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This article was published on July 24, 2013

Picfair wants to help you monetize your snaps and simplify the photo-buying market

Picfair wants to help you monetize your snaps and simplify the photo-buying market
Paul Sawers
Story by

Paul Sawers

Paul Sawers was a reporter with The Next Web in various roles from May 2011 to November 2014. Follow Paul on Twitter: @psawers or check h Paul Sawers was a reporter with The Next Web in various roles from May 2011 to November 2014. Follow Paul on Twitter: @psawers or check him out on Google+.

Benji Lanyado spent much of his post-university twenties traveling the world as a freelance travel writer for the Guardian and New York Times.

After a two-year stint in-house at the Guardian, Lanyado turned his hand to coding with a view towards building and launching his own online startup.

After a year learning and developing, today Lanyado officially lifts the lid on Picfair, an “open market for images” that lets anyone upload their snaps, decide how much they should sell for and, essentially, serve as their own agent.

How it works

Lanyado says that some agencies have “more than 320,000 ways to licence an image,” which is why he’s looking to bring Picfair to market with a single licence in place. It’s all about simplification.

You’re free to browse photos sans account – by ‘Most Recent’, ‘Cheapest’, ‘Trending’ and ‘Most Viewed’. You can also enter keywords into the search box to narrow things down according to the tags included by the photographer.


For the official public launch today, there’s actually a decent selection of photos, though given it’s still a ‘beta’ product, there’s still a long way to go in terms of offering an extensive collection of ‘stock’ photographs.

Plus, it could do with a better search system that lets the user filter by key criteria – such as minimum resolution or by broad topic-area. As things stand, an uploaded image could emanate from a mobile phone or top-of-the-range DSLR, and there’s no way of stipulating what level of quality you’re seeking.

For those uploading an image, the process is fairly straight-forward – there are no real limits on how many photos you can host on your account, but there is a 20MB file-size limit for each snap. Plus, you can only upload a single image at a time which could be laborious if you’re looking to get your 1,000+ travel photo-library onto Picfair in one fell swoop.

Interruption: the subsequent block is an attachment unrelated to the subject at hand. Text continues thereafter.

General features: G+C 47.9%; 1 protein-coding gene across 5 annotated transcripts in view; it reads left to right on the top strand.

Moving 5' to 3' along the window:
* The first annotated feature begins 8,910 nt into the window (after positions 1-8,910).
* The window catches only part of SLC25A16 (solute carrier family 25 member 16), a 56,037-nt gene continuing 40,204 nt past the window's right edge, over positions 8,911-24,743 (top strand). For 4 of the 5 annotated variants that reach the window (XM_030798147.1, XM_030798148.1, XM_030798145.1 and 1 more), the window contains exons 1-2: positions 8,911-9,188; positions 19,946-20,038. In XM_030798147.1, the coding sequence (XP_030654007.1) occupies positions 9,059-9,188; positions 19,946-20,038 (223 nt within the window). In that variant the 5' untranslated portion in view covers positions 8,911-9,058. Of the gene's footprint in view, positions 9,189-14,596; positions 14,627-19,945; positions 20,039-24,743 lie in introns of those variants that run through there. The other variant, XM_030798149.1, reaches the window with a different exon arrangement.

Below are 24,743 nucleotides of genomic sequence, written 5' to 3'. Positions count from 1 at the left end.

The reason for this, we’re told, is to encourage users to properly tag and label their uploads which will ultimately make them easier to find for other users.

Once you’ve uploaded your image, given it a name, caption, tags and a price (minimum £1/$1.50), your name and Picfair’s logo are watermarked directly into the image – though it is very light and not obvious at all on first glance.

The original, full-size image is stored on Picfair’s servers, and  the only way to access this is to pay for it.

Now, the uploader will receive the full amount they requested for the photo, but Picfair gets its cut through charging a 10% commission, while an additional small payment processing fee is charged on behalf of Stripe.


For each photo that appears on the site, you can see its resolution, date it was taken and model of camera. If you’re looking to buy a particular photograph, you hit the ‘Click to license’ button and follow the instructions.


In terms of how the images can be used, well, the usual rules of photo-licensing engagement apply – so it can be used for print and all online platforms, as well as non-fiction televisual stills. They can only be used once though, with the exception of an instance where a story (for example) appears both in print and online form.

As things stand, the one main exception here is advertising – photos can’t be used to promote products, services or companies. Which does, of course, make sense – you’d no doubt be happy someone paying $20 to use your holiday snap in a brochure, but perhaps not so if McDonald’s was to use it in a global marketing campaign.

There is, of course, scope to introduce a secondary tier here that deals specifically with advertisers, to ensure photographers are fairly compensated should their work be used to promote burger empires.

The verdict

When you consider that Lanyado only started learning to code last year, and has pretty much built Picfair off his own sweat and money (just £4k/$6k), you can’t help be just a little bit impressed with the product. Given he’s a one-man band (though he has recently taken on an intern), the design from the start has been on ‘Web’ rather than native apps, so that any work he does covers as many bases as possible.

Through a responsive design, Picfair automatically optimizes itself for smartphones and you can upload directly from your mobile – from the likes of Dropbox, Google Drive and, of course, your camera roll.


Being able to upload images from your desktop and mobile is key here – as we saw with Scoopshot’s crowdsourced stock photo site which officially launched to the photo-buying public last week, limiting to mobile-only really restricts the quality of images you’re going to get. Plus, all photos cost a flat-rate of $5, which may not encourage the best end-product.

It’s also interesting to note that Picfair is steering clear of subscriptions, similar to what you’d see on the likes of Thinkstock or Getty, and is focusing its efforts on simplifying the photo-buying process. You like a photo? You pay for that photo according to the price clearly-labeled by the photographers themselves.

Picfair’s basically an easy way for anyone to upload that multi-gigabyte photo library that’s been sitting on their hard-drive and try and get some money for it.

It’s still early days for Picfair, but we’ll be sure to see how the product evolves and iterates moving forward.


Feature Image Credit- RobM/